What is an ETF?
An Exchange-Traded Fund (aka ETF) is a bundle of different stocks, bonds, or other investments that trades like a stock on an exchange—shares can be bought and sold, and its value can fluctuate (both of these can happen throughout the day).
Be sure to take a look at an ETF’s prospectus for important info on the Fund’s investment objective (basically what the ETF is intending to accomplish), expenses, risks and other info you should know about.
ETFs and Bumped
In the Bumped app’s Stock Marketplace, you’ll receive rewards in fractional shares of stock and ETF’s. Currently, you will be rewarded in a Vanguard Total Stock Market ETF, which has the ticker symbol VTI. You can find out more about this Fund in its prospectus.
ETFs often have expenses built-in
While Bumped doesn’t charge you fees, ETFs have operating expenses built-in. Expense amounts vary by the ETF and they cover the cost of operating the Fund. That includes maintenance things like administrative, compliance, marketing, management, and the like. An ETF’s expenses will be listed out in its prospectus.
ETF expenses aren’t taken out of individual accounts. Instead, they’re deducted from a Fund’s value (usually daily). In fact, you may not even notice them (but they’re still there and still important to know about).
Some risk-related stuff to know about ETFs
Because ETFs are bought and sold similarly to stock, they share some of the same risks, but they also have some unique risks. Some risks to know about:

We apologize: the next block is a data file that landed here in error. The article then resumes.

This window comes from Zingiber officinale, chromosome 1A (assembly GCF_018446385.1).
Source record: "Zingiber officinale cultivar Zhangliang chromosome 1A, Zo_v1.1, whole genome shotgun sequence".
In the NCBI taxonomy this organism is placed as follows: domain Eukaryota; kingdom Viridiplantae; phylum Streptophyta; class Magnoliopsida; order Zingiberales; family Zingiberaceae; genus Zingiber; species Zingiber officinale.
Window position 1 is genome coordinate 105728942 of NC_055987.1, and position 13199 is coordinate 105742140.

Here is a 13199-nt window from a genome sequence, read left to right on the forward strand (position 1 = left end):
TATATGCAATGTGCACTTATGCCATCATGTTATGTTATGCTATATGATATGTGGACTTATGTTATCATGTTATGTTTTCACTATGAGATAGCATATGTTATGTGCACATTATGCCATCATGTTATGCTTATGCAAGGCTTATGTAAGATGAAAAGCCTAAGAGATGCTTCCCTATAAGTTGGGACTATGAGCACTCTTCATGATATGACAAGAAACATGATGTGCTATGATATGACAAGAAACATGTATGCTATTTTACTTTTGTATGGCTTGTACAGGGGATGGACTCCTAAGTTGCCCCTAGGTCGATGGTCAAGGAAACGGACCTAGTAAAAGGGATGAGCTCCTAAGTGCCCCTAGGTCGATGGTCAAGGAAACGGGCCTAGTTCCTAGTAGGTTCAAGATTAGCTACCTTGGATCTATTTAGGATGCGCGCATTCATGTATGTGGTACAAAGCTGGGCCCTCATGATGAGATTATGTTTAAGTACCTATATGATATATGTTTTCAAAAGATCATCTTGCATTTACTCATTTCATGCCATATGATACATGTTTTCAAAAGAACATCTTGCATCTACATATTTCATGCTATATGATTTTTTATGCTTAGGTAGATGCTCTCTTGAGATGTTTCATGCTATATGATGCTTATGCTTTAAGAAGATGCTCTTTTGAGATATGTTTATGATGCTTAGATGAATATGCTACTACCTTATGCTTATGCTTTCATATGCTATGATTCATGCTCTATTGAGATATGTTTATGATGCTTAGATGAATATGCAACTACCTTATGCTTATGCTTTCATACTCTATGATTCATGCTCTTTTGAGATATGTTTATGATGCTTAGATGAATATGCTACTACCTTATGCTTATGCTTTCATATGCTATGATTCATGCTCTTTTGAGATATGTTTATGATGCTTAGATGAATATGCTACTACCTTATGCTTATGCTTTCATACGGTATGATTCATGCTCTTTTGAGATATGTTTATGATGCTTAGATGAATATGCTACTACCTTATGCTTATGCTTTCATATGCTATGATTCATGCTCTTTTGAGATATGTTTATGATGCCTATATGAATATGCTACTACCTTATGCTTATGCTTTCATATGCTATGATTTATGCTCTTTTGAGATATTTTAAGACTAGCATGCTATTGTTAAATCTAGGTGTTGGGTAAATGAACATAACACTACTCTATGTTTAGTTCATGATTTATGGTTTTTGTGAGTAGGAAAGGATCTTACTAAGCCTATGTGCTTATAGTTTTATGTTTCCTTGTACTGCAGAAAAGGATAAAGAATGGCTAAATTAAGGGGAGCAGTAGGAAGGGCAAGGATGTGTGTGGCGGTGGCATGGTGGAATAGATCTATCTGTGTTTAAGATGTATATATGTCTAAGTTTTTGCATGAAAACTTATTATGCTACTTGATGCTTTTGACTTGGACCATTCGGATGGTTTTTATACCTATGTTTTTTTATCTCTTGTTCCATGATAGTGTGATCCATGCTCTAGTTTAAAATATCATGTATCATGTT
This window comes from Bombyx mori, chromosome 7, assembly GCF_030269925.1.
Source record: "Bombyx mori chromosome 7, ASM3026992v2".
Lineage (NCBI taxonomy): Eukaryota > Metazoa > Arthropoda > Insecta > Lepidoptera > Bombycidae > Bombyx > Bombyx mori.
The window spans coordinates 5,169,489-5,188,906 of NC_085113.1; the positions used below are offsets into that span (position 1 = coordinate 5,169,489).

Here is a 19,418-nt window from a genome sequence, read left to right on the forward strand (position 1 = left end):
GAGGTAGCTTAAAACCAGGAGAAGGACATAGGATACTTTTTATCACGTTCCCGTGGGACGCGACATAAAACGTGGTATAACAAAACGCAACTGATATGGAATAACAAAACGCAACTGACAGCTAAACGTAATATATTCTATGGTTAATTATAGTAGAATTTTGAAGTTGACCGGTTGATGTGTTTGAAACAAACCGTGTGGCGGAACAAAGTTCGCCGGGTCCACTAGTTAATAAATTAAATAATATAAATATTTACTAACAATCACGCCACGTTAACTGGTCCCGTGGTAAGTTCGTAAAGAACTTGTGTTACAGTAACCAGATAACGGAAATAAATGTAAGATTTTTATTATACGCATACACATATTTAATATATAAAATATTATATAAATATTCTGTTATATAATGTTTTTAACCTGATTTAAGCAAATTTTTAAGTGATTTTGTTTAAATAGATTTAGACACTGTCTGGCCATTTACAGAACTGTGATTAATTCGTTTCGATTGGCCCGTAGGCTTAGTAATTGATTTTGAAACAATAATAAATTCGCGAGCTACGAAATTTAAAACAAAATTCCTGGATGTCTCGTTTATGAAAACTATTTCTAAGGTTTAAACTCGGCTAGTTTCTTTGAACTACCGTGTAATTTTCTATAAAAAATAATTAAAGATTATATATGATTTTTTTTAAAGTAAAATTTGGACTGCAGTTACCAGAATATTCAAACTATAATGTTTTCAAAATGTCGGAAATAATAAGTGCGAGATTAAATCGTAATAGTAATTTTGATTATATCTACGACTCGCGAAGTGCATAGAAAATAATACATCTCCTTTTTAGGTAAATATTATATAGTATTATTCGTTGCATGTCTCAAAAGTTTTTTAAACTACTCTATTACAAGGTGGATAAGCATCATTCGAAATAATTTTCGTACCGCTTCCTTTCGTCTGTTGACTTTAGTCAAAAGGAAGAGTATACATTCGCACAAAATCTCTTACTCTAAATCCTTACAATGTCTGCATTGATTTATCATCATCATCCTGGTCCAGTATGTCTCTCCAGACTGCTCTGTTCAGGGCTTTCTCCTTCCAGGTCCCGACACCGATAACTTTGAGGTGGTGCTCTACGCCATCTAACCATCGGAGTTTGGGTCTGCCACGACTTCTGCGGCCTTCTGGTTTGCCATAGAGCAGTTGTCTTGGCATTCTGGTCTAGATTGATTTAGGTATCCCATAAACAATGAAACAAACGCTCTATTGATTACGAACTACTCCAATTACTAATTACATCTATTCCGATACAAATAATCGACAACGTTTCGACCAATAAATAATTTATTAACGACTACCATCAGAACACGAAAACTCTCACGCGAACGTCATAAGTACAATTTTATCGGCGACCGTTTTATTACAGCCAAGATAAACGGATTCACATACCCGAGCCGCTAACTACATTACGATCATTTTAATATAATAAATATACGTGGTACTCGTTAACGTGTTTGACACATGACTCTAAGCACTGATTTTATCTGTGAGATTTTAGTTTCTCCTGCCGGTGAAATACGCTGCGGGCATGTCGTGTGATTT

- ETFs might have different tax implications than owning stock directly, though it depends on the Fund. While we don’t provide tax advice, it’s always a good idea to check the Fund’s prospectus for any tax-related info and chat with a tax professional if you have more questions.
- An ETF’s value can fluctuate with the values of all the securities it includes. But because ETFs trade like stocks and market sentiment (aka the attitude investors have towards a security or the financial landscape) can also play a role, it’s possible an ETF’s value may actually be lower than the overall value of all of its securities.
- Some ETFs are designed to track or mirror different indexes or sectors. It’s possible the value won’t always match up with what they’re intended to track. That’s called “Tracking Error Risk.”
Is an ETF the same thing as a mutual fund?
Mutual funds, like ETFs, are also bundles of stock, bonds, or investments. But that’s basically where the similarities end. A couple of key differences:
- ETF shares can be bought and sold on national stock exchanges throughout the day and mutual funds can only be bought and sold after the stock market is closed for the day.
- An ETF’s value might be higher or lower than the total value of all of its included investments (also called the Net Asset Value or NAV). A mutual fund’s value is its NAV.
- Because ETFs trade like stocks, there can be fees or commissions to buy or sell ETFs. Bumped doesn’t charge any fees to sell ETFs. However, if you ever choose to transfer your ETF shares to another firm, they might.
Bumped doesn’t currently provide the option of mutual funds as a reward.